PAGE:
“It’s pointless being angry though, you just have to let it go. I’m now unable to do the carer work I was doing as I can’t stand for long periods and I’m working for a friend just doing 10 hours a week clerical work for her business.
“I’ve always been a cautious driver but even more so now. I hate driving and being in a car but living in a rural area I’ve little choice. It was an awful experience and I’m still suffering physically now but things are easier.
“And a lot of that is down to the help and support I received from Brake. I can’t praise them enough.”
Police and Crime Commissioner Arfon Jones, a former police inspector, said: “I’m pleased to be able to support Brake in their work with the victims of fatal and serious injury crashes here in North Wales.
“The charity is able to step in and support people at a time when they need help and advice. I know from my own police service the devastating impact a serious road traffic collision can have on families and individuals.
“Anything that can be done to help these victims get the information and help they need should be done.
“I know the charity is putting the funding my office supplies to good use in helping all those affected by serious injury and fatal road crashes across North Wales.”
He added: “Of course I’m bound to say that we could all help to reduce the number of times that the services of Brake are required by thinking about the way we use the road and driving motor vehicles in a responsible manner.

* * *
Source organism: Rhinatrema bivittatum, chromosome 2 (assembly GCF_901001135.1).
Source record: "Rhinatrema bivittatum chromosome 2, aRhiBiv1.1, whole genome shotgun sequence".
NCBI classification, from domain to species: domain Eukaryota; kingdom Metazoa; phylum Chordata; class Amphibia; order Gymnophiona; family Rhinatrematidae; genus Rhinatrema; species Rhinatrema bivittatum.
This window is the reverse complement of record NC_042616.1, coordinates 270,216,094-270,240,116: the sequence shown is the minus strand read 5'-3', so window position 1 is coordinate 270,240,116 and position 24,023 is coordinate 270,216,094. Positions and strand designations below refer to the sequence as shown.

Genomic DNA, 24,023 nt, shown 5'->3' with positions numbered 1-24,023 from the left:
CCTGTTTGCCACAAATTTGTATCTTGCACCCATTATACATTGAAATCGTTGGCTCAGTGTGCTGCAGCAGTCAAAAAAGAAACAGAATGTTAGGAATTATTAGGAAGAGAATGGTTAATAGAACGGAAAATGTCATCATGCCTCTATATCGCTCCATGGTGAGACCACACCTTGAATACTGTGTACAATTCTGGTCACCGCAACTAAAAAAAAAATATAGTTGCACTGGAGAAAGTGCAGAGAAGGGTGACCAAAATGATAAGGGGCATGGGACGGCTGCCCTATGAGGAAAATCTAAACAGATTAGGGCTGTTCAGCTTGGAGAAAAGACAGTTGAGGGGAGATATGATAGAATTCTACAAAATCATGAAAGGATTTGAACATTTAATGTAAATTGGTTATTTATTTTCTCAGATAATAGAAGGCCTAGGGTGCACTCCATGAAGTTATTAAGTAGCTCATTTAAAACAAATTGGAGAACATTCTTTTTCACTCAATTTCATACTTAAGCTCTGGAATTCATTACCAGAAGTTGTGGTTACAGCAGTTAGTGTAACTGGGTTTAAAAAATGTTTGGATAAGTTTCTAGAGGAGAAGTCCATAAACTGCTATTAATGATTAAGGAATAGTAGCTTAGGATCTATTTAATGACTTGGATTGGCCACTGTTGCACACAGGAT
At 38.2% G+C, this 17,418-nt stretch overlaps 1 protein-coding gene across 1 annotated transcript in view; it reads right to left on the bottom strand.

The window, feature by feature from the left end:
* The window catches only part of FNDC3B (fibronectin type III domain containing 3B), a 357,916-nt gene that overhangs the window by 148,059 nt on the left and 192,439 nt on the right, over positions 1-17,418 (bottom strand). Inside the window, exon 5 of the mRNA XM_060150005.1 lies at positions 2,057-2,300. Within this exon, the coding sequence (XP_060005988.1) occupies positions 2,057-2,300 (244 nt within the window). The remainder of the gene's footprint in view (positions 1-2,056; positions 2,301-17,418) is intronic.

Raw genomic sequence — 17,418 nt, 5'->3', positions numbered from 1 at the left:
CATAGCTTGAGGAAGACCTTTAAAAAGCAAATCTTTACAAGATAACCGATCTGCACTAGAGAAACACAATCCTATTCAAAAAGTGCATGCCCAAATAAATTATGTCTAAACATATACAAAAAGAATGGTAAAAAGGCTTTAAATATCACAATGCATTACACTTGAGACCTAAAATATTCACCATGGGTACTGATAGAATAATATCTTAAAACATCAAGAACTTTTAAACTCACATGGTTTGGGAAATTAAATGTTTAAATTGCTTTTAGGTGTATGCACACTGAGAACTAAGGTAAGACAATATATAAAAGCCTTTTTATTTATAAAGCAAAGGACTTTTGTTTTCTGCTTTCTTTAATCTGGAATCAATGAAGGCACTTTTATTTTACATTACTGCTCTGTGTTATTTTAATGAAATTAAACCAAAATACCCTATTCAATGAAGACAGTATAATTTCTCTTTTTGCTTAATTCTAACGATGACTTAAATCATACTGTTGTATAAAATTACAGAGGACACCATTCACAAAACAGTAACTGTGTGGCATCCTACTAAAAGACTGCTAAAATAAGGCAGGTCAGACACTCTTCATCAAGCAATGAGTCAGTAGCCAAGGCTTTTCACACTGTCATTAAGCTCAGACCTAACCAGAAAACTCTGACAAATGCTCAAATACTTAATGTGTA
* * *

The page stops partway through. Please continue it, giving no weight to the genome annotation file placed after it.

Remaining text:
“If we can reduce speeding, drink and drug driving then we can all play a role in saving lives.”
It was a message echoed by Brake’s Partnership Development Manager, Jennifer MacDuff, who thanked Mr Jones for the funding he provided.
She said: “In the past 12 months Brake’s helpline here in North Wales led to three families left devastated after losing loved ones in fatal crashes getting the support they needed .
“In addition we supported seven other people involved in serious injury crashes, sent out 50 of our bereavement packs and 10 children’s information books.
“Following every fatal or serious injury crash police officer s leave a copy of Brake’s bereavement pack with the family.
“The Information and Advice for Bereaved Families and Friends Following Death on the Road pack is updated regularly in consultation with experts.
“It contains information on what happens after a crash, practical issues, how investigations are carried out and information on criminal charges, court cases, claiming compensation and useful organisations.
“A bereaved family member can then call the Brake helpline. Referrals also come in from professionals such as police family liaison officers, medical professionals, schools and other voluntary and charitable organisations.
“The Brake helpline is a quality accredited free phone and online service available across the UK. The service helps callers feel able to cope in the aftermath of a road crash, providing confidential, needs-led support planning for victims, safeguarding those who are high risk and vulnerable.
She added: “Fatal car crashes are akin to a homicide to most bereaved families. They need support and help with issues such as court cases and practical and emotional support.
“It’s a holistic service that works well, not just here in North Wales but across the whole country.
“But without the support of the North Wales Police and Crime Commissioner and the funds he provides we simply couldn’t be as effective nor help as many victims as we do in the region.”